Lawmakers seek recommendations to drive down car insurance rates

NEW ORLEANS, LA (WVUE) - Some state lawmakers want Insurance Commissioner Jim Donelon to come up with recommendations on how auto insurance rates can be lowered.

Louisiana has long had bloated rates compared to many other states.

"The main contribution is accident frequency. Accident frequency has doubled in the last couple of years," said independent agent Dan Burghardt, who owns an insurance agency in Metairie.

He said the more drivers on the road, the greater the odds of accidents.

"So when you have more people out on the road you're going to have more accidents, especially if you're going to put a cell phone in the middle of it," said Burghardt.

At the State Capitol Monday, Donelon went before lawmakers on the House Appropriations Committee to discuss the budget proposed for his office for the new fiscal year. Donelon's office generates the bulk of its revenues, and lawmakers had more questions about the state's insurance rates.

"For the last five years rates have gone up in Louisiana for auto," Donelon said.

Donelon said distracted driving helps fuel the high rates.

"What has happened of late is happening in every state in America for three reasons. Number one, distracted driving. Not only is it driving insurance rates up in every state in America, it's killing motorists at record numbers," said Donelon.

Burghardt agrees.

"They can't resist answering the phone, they're on the phone all the time, you see it at traffic lights. You've got to blow the horn to get them to move, so you got distracted, more drivers equals more accidents," Burghardt said.

And Burghardt said another part of the equation is the high-tech equipment in newer vehicles. He said when it becomes damaged the cost of repairs is often significant.

"You've got a lot of safety sensors, cameras to protect and keep people focused. This stuff costs money to fix. Just a sideview mirror can cost $1,500," he said.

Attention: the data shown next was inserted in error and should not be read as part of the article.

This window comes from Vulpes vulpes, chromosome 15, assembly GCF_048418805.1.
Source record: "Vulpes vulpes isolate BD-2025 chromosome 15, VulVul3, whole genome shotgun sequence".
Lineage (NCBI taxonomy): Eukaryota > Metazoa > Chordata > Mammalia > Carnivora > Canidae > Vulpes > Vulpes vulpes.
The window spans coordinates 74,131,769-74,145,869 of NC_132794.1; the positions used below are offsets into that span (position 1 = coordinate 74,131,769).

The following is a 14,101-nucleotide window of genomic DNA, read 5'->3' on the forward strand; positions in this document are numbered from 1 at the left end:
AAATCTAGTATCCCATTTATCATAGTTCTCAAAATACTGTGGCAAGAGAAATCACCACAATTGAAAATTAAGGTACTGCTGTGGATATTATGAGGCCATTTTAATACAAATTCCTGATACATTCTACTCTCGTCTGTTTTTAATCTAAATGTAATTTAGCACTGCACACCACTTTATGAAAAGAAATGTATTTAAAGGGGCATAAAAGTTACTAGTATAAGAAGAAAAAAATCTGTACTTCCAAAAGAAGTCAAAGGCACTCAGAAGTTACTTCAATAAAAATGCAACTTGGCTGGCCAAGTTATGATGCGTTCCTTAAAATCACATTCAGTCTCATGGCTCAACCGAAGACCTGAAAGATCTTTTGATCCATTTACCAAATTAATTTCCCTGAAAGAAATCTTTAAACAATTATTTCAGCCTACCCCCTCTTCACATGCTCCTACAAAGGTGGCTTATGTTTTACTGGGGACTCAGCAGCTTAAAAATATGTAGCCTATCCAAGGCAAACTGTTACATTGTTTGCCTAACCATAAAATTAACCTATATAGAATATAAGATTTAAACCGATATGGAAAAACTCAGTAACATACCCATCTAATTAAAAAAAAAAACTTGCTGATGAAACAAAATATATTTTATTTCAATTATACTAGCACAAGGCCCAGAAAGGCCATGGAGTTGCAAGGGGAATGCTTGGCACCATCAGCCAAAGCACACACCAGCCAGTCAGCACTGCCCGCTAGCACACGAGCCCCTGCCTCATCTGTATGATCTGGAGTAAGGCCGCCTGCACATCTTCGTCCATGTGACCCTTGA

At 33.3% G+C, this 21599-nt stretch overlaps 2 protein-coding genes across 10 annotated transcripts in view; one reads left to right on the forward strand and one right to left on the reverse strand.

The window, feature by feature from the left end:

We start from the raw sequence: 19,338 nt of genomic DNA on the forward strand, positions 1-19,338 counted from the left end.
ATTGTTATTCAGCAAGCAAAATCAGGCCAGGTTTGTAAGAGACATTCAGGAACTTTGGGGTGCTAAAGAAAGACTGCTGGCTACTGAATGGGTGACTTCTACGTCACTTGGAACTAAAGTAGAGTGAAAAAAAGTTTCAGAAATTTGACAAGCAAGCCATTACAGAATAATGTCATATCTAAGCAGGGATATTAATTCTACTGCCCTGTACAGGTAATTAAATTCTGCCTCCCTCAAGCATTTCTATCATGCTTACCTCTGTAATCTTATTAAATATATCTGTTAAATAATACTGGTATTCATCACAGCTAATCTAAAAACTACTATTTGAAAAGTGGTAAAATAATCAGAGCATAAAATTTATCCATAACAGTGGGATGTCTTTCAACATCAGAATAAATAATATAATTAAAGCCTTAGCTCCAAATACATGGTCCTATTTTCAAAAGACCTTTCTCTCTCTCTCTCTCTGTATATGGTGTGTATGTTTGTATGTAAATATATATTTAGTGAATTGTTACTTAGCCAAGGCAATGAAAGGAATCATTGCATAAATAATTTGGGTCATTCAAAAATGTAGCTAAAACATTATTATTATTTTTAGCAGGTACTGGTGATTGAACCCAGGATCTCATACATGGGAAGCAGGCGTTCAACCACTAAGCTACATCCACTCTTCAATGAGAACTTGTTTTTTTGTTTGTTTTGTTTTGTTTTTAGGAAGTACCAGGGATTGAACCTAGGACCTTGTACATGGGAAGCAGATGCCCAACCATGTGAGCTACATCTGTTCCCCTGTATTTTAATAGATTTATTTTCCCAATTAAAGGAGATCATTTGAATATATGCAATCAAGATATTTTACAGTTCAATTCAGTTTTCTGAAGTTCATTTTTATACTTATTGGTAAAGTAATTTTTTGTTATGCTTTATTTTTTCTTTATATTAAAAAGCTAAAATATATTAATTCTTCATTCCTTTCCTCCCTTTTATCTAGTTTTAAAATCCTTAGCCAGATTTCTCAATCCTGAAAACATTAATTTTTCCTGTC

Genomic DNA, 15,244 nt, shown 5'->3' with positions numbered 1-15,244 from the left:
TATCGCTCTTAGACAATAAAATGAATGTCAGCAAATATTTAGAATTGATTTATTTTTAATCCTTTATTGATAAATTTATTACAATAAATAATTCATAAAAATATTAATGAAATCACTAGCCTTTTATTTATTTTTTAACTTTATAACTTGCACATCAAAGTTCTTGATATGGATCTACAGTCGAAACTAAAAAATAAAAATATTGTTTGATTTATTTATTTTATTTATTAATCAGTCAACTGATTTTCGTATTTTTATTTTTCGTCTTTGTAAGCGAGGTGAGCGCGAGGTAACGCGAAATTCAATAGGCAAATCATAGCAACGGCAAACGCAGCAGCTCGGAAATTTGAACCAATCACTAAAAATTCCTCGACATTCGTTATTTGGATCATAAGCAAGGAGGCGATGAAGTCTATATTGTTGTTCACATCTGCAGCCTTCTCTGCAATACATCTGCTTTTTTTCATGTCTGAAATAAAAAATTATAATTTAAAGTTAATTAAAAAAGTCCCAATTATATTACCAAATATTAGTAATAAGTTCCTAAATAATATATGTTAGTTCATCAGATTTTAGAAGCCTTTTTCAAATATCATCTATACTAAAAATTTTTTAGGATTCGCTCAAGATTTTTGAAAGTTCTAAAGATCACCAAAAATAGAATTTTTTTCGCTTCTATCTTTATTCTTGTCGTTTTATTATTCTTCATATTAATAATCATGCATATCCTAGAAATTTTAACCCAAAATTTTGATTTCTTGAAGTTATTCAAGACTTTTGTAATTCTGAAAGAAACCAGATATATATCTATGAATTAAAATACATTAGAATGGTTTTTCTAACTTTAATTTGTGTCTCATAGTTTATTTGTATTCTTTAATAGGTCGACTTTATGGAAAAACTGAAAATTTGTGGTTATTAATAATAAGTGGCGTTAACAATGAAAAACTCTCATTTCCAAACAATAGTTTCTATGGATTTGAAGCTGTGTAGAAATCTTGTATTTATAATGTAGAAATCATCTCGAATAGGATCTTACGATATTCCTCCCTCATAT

But state lawmakers think more should be done to put the brakes on premium hikes.

"I would appreciate an official position if you're willing to take it on what we can do to at least bring ourselves down to the Southern average rather than outrageous rates that we're charging," said Rep. Tony Bacala, R-Prairieville.

"It seems that you generally approve most requests that are submitted. Is that true on auto insurance?" asked Rep. Pat Smith, D-Baton Rouge.

"Outright, yes. Most requests are approved with some alteration by my staff," answered Donelon.

"Do you ever deny any?" continued Smith.

"Outright, yes,I have, I have," said Donelon.

And he said new insurers are not itching to enter the market. Donelon said the level of litigation over auto accidents doesn't help.

Burghardt echoed that.

"And the lawsuits are driving these insurance claims even higher and higher," said Burghardt.

He added that some insurers offer apps to keep track of how their customers drive, and that safe drivers can get large discounts.

Burghardt said he fears a lot of drivers who can no longer afford the rising insurance rates will let coverage lapse. But he said that could be a costly mistake due to hefty reinstatement fees and administrative costs.

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